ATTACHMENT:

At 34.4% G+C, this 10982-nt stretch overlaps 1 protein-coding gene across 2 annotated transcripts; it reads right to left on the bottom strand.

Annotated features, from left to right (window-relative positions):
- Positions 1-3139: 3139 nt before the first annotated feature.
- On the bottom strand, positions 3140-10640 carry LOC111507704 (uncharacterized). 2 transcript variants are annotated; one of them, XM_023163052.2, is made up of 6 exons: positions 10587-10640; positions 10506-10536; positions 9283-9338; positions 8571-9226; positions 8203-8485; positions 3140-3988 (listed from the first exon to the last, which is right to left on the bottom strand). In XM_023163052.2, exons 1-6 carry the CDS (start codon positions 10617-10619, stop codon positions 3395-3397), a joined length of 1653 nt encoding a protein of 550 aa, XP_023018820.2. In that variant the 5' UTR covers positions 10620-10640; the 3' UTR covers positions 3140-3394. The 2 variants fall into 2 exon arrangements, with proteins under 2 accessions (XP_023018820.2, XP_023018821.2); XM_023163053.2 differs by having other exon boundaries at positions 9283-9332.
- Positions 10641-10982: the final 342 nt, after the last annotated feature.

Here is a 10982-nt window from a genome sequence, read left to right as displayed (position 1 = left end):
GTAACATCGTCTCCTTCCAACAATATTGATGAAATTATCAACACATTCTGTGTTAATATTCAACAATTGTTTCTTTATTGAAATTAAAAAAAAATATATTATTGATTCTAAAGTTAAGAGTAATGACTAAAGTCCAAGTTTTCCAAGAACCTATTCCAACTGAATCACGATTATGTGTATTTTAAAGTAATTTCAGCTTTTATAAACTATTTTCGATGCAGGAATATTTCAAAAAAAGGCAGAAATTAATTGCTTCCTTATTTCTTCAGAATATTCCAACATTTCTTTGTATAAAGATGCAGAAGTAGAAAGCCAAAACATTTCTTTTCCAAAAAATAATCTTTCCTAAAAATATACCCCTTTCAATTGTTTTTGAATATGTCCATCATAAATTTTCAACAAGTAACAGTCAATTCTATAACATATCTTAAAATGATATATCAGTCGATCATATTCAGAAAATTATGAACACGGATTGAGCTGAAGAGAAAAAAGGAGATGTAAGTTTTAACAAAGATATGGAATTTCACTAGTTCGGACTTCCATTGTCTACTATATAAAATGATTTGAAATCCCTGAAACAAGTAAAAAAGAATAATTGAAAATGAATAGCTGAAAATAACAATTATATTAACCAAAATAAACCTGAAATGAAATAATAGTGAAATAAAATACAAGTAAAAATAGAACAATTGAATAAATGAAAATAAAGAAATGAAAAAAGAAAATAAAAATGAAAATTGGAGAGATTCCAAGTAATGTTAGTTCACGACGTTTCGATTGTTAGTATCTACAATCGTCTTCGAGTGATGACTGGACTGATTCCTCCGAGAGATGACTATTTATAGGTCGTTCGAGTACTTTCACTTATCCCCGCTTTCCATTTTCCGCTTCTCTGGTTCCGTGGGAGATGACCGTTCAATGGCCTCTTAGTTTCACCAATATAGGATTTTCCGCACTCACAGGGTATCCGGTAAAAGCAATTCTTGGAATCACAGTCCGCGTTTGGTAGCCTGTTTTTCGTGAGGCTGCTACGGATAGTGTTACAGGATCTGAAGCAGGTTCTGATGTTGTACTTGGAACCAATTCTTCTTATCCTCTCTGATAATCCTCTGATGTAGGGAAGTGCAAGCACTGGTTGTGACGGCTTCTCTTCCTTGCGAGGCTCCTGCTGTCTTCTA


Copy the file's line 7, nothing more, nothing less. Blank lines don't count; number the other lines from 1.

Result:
GTAACATCGTCTCCTTCCAACAATATTGATGAAATTATCAACACATTCTGTGTTAATATTCAACAATTGTTTCTTTATTGAAATTAAAAAAAAATATATTATTGATTCTAAAGTTAAGAGTAATGACTAAAGTCCAAGTTTTCCAAGAACCTATTCCAACTGAATCACGATTATGTGTATTTTAAAGTAATTTCAGCTTTTATAAACTATTTTCGATGCAGGAATATTTCAAAAAAAGGCAGAAATTAATTGCTTCCTTATTTCTTCAGAATATTCCAACATTTCTTTGTATAAAGATGCAGAAGTAGAAAGCCAAAACATTTCTTTTCCAAAAAATAATCTTTCCTAAAAATATACCCCTTTCAATTGTTTTTGAATATGTCCATCATAAATTTTCAACAAGTAACAGTCAATTCTATAACATATCTTAAAATGATATATCAGTCGATCATATTCAGAAAATTATGAACACGGATTGAGCTGAAGAGAAAAAAGGAGATGTAAGTTTTAACAAAGATATGGAATTTCACTAGTTCGGACTTCCATTGTCTACTATATAAAATGATTTGAAATCCCTGAAACAAGTAAAAAAGAATAATTGAAAATGAATAGCTGAAAATAACAATTATATTAACCAAAATAAACCTGAAATGAAATAATAGTGAAATAAAATACAAGTAAAAATAGAACAATTGAATAAATGAAAATAAAGAAATGAAAAAAGAAAATAAAAATGAAAATTGGAGAGATTCCAAGTAATGTTAGTTCACGACGTTTCGATTGTTAGTATCTACAATCGTCTTCGAGTGATGACTGGACTGATTCCTCCGAGAGATGACTATTTATAGGTCGTTCGAGTACTTTCACTTATCCCCGCTTTCCATTTTCCGCTTCTCTGGTTCCGTGGGAGATGACCGTTCAATGGCCTCTTAGTTTCACCAATATAGGATTTTCCGCACTCACAGGGTATCCGGTAAAAGCAATTCTTGGAATCACAGTCCGCGTTTGGTAGCCTGTTTTTCGTGAGGCTGCTACGGATAGTGTTACAGGATCTGAAGCAGGTTCTGATGTTGTACTTGGAACCAATTCTTCTTATCCTCTCTGATAATCCTCTGATGTAGGGAAGTGCAAGCACTGGTTGTGACGGCTTCTCTTCCTTGCGAGGCTCCTGCTGTCTTCTA